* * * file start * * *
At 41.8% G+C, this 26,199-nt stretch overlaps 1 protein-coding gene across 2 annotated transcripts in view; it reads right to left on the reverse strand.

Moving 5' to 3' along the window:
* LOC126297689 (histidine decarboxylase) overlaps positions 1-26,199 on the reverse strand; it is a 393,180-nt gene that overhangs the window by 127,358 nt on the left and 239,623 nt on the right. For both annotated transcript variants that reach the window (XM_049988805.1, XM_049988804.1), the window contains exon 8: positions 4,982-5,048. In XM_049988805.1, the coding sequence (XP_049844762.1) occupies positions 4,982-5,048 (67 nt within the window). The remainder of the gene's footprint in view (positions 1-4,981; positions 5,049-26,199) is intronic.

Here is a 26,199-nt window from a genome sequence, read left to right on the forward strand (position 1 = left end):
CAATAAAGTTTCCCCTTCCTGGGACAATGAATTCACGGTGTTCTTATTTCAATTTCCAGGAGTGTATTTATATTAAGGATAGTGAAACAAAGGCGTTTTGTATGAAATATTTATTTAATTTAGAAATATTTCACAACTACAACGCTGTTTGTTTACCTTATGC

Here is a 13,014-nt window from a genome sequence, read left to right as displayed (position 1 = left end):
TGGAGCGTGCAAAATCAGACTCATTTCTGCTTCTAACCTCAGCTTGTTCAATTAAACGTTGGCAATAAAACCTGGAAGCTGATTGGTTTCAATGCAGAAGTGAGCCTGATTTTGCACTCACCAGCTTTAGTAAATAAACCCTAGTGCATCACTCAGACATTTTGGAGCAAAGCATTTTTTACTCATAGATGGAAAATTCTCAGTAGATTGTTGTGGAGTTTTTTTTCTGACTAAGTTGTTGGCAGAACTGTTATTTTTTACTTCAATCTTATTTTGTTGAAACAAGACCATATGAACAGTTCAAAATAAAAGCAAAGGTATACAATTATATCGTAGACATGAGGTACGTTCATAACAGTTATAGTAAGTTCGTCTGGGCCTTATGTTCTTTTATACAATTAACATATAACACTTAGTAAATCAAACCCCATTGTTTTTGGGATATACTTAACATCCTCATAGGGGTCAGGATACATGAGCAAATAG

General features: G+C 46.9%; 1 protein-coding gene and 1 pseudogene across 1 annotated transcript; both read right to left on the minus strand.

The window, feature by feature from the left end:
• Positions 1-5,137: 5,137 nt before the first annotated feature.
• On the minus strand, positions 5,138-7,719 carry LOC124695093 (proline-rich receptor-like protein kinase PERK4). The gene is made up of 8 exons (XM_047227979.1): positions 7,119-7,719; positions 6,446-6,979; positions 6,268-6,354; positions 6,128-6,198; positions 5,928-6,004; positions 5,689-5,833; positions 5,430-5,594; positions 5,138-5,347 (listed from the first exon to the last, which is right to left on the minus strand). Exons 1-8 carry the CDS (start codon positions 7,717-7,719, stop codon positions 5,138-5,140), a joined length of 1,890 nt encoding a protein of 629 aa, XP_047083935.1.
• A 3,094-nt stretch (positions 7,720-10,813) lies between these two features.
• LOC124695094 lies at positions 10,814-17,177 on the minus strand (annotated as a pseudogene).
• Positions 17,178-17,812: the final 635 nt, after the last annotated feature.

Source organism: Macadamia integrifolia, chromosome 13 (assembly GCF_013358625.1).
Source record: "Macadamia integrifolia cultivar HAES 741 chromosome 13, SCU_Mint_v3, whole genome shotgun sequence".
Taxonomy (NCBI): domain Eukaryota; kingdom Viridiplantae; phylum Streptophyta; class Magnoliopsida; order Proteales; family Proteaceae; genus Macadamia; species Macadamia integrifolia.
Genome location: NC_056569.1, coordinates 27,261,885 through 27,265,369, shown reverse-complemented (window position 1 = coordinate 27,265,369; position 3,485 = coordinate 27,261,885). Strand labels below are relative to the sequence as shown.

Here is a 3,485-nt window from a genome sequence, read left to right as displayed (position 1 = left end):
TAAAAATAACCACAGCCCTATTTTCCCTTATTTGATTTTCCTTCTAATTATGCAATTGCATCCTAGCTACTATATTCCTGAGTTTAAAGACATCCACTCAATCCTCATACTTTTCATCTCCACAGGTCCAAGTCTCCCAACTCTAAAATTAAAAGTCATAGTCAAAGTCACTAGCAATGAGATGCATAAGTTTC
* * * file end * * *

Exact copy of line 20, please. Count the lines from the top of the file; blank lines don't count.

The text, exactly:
TAAAAATAACCACAGCCCTATTTTCCCTTATTTGATTTTCCTTCTAATTATGCAATTGCATCCTAGCTACTATATTCCTGAGTTTAAAGACATCCACTCAATCCTCATACTTTTCATCTCCACAGGTCCAAGTCTCCCAACTCTAAAATTAAAAGTCATAGTCAAAGTCACTAGCAATGAGATGCATAAGTTTC